ReplyDeleteSay you have N boxes, N gold coins, and N silver coins. You put two coins into each box, with exactly P*N boxes having one of each. We can see that (1-P)*N have two of the same kind of coin, (1-P)*N/2 have two gold coins (or two silver), and (1+P)*N/2 have at least one gold coin (or at least one silver). So, the chances a random box has two of the same will be (1-P).

What if I select a box at random, and tell you it has a gold coin? What now are the chances it has two of the same kind? It is tempting to say it should be the ratio of "two gold coin" boxes to "at least one gold coin" boxes, or (1-P)/(1+P). But you would have to give the same answer if I told you it had a silver coin. And if the answer is (1-P)/(1+P) regardless of what I tell you about the contents, it has to be (1-P)/(1+P) if I don’t tell you anything. Yet we know that answer is (1-P).

This apparent paradox is known as Bertrand's Box Paradox. He used N=3 and P=1/3. Bertrand's resolution of it was to point out that the set with at least one gold coin is not the same as the ser where I'd tell you about a gold coin, since I could tell you about a silver coin in some boxes with a gold coin. Yet, the only way to get (1-P)/(1+P) is to assume that was impossible. You can only assume I'd choose randomly in such situations, and the answer becomes [(1-P)/2]/[(1-P)/2+P/2]=(1-P).

Bertrand's version is an isomorphism of the similarly-famous http://en.wikipedia.org/wiki/Monty_Hall_problem, although it takes an obscure twist of logic to make the comparison exact. Suffice it to say that the intuitive answer, that the prize is behind the remaining door with probability (1-P)/(1+P)=(1-1/3)/(1+1/3)=1/2, is incorrect. The answer is (1-P)=(1-1/3)=2/3. Most mathematicians today will agree - usually after having it explained to them after they intuitively say 1/2 - that 2/3 is correct under the assumption the only assumption that can be made.

In the Boy or Girl paradox, two intuitive blunders get in the way of seeing that it, too, is an example of Bertrand's Box Paradox, with N=4 and P=1/2. The first is to count only three cases, not four; eliminating one makes the answer 1/2. The second is to say "the chances the OTHER child is a boy can't be other than 1/2." These blunderers end up counting two-boy families twice, and also answer 1/2.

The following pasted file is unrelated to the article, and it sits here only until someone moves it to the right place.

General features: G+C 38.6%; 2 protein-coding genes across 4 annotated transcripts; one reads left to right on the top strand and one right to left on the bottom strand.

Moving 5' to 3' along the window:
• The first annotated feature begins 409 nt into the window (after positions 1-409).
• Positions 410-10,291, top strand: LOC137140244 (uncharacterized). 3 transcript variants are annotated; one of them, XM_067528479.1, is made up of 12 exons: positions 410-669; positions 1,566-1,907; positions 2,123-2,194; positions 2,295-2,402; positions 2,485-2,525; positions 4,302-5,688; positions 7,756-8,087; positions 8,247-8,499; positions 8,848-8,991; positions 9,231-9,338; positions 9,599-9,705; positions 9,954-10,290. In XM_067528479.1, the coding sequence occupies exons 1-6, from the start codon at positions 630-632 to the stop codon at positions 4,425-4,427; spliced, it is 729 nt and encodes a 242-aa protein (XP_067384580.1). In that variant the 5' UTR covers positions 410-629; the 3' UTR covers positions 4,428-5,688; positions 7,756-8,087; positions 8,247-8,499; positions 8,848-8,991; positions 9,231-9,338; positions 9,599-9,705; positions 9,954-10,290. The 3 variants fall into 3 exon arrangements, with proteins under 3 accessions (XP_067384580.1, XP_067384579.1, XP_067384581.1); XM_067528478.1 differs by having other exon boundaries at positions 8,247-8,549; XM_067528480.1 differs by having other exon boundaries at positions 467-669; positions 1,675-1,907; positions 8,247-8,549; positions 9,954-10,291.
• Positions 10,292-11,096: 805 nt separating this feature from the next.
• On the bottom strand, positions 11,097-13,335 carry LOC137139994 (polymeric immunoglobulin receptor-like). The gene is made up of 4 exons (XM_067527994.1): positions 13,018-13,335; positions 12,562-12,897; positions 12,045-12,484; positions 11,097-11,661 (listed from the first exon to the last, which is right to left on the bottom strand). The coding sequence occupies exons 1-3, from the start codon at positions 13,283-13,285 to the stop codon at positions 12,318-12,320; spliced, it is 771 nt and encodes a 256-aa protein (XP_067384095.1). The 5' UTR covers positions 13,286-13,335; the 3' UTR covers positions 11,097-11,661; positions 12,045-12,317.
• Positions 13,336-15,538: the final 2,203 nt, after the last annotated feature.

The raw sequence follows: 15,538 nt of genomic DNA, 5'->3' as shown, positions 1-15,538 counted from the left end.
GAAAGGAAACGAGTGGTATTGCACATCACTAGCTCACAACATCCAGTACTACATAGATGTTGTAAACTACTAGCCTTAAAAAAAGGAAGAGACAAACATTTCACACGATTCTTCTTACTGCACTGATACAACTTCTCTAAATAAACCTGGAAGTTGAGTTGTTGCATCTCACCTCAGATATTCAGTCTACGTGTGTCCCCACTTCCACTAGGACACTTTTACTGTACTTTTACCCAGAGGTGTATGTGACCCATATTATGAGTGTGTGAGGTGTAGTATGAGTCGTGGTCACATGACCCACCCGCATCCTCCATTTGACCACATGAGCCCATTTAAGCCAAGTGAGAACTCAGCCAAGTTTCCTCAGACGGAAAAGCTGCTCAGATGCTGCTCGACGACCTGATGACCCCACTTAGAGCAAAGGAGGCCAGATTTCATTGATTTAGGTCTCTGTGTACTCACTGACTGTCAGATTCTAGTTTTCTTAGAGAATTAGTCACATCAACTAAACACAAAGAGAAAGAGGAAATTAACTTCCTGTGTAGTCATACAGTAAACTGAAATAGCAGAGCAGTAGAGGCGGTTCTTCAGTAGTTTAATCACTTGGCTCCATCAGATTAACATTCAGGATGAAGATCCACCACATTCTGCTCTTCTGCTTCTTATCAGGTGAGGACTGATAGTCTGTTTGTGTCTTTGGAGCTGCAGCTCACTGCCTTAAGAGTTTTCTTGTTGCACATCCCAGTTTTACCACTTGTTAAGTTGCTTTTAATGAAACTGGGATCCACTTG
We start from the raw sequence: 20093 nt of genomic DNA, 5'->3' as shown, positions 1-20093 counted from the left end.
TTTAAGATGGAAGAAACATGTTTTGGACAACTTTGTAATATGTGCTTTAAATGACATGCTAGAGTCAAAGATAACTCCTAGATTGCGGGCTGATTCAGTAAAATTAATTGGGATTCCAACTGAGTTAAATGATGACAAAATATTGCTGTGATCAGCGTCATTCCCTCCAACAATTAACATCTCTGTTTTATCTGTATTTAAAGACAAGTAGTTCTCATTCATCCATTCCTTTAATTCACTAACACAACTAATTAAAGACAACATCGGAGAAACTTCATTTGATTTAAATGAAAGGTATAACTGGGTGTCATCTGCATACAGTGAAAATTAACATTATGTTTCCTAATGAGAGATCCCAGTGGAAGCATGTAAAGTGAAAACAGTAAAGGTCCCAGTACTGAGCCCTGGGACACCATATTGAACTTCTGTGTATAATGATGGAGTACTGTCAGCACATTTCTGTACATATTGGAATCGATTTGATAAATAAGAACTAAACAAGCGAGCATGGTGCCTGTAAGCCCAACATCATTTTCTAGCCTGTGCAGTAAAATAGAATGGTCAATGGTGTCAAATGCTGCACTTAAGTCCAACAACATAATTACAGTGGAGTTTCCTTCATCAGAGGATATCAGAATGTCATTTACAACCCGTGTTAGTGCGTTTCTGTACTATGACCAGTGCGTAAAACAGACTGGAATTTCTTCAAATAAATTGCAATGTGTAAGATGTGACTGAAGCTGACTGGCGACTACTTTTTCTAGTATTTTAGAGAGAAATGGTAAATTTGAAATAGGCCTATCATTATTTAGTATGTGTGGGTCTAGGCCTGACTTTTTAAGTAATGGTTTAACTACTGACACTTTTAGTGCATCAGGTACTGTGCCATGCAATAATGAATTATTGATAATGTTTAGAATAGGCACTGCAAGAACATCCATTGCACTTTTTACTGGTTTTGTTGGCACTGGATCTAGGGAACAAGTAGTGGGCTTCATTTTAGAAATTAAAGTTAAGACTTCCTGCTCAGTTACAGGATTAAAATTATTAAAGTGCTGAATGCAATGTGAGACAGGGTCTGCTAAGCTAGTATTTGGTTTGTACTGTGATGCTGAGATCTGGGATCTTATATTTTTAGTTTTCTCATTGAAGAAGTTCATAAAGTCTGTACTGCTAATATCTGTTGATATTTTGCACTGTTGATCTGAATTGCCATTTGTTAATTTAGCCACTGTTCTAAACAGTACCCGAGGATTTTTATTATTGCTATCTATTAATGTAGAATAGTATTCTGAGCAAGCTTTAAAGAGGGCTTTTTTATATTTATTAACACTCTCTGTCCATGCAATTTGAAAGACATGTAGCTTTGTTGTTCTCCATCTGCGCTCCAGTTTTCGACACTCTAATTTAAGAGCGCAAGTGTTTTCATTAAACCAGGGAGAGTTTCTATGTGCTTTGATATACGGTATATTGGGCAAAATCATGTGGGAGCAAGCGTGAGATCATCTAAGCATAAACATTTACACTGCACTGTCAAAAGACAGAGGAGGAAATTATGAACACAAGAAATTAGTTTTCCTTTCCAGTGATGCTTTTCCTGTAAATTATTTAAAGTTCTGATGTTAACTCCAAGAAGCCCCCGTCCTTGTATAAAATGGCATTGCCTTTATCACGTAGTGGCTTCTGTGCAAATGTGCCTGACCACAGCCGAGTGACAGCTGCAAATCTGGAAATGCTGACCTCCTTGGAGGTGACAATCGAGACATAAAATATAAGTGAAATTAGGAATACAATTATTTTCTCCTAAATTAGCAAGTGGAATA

Once both blunders are avoided, one often stops looking for others. But just like with Joseph Bertrand's box, and Monty Hall's doors, the answer of (1-P)/(1+P)=(1-1/2)/(1+1/2)=1/3 is wrong. You would have to give that as the probability that there are two children of the same gender no matter what gender you are told exists. That has to be the same as the unconditional probability that there are matched genders, and that probability has to be 1/2. This answer does not - and I'll repeat "not" because few who answer 1/3 want to believe it - make either of the two blunders I mentioned above. It counts only half of the N/2 families with a boy and a girl, because only half of the time that you know one gender will that gender be "boy."

WOW ! this is getting more complicated than I thought. I was a happy man until I started learning maths.

ReplyDeleteAny way, thanks for your contribution.

partha

The point is, that it really isn't that complicated. All you have to do is recognize all of the possibilities, either implicit or explicit, in the random process. What creates the illusion of complexity, is the depths to which people will go to discredit this procedure. Which requires, in turn, those with the correct answer to go into great detail, as I did, to close any imagined holes in the argument. I had to show not only why my answer was right, but why the other must be wrong, with indisputable arguments.

ReplyDeleteThe conditional probability of an event E, given a condition C, is P(E&C)/P(C). In this problem, E is "the family has two boys." But C is confusing to some: they think, for naive reasons, it is "the family has at least one boy." Since 3/4 of all two-child families is in this C, and all of the 1/4 who are in E are also in C, this ration is (1/4)/(3/4)=1/3. But that is the incorrect C; it really is "You know the family has at least one boy."

One fourth of all two-child families have two boys. One half have exactly one boy, but in half of those (whom you know only one gender) you will know about a girl. That makes P(C)=1/2, not 3/4, so the answer is (1/4)/(1/2)=1/2. That took only about 40 words to explain.

But to force people to see which C is correct, it is necessary to resort to Bertrand's Box Paradox. A single family can't be in the C for each of companion problems that are based on whether you know about a boy or a girl.

This comment has been removed by the author.

ReplyDeleteI bet you must be right. But it will take me some time to understand why you are right. Let me try.

ReplyDeleteThanks a lot for your attention to detail.

partha

BTW:: Who are you ? Balaji ? Jeffjo ? Can you mail me your mail ID ? I would like to get in touch with you directly. Thanks.

ReplyDelete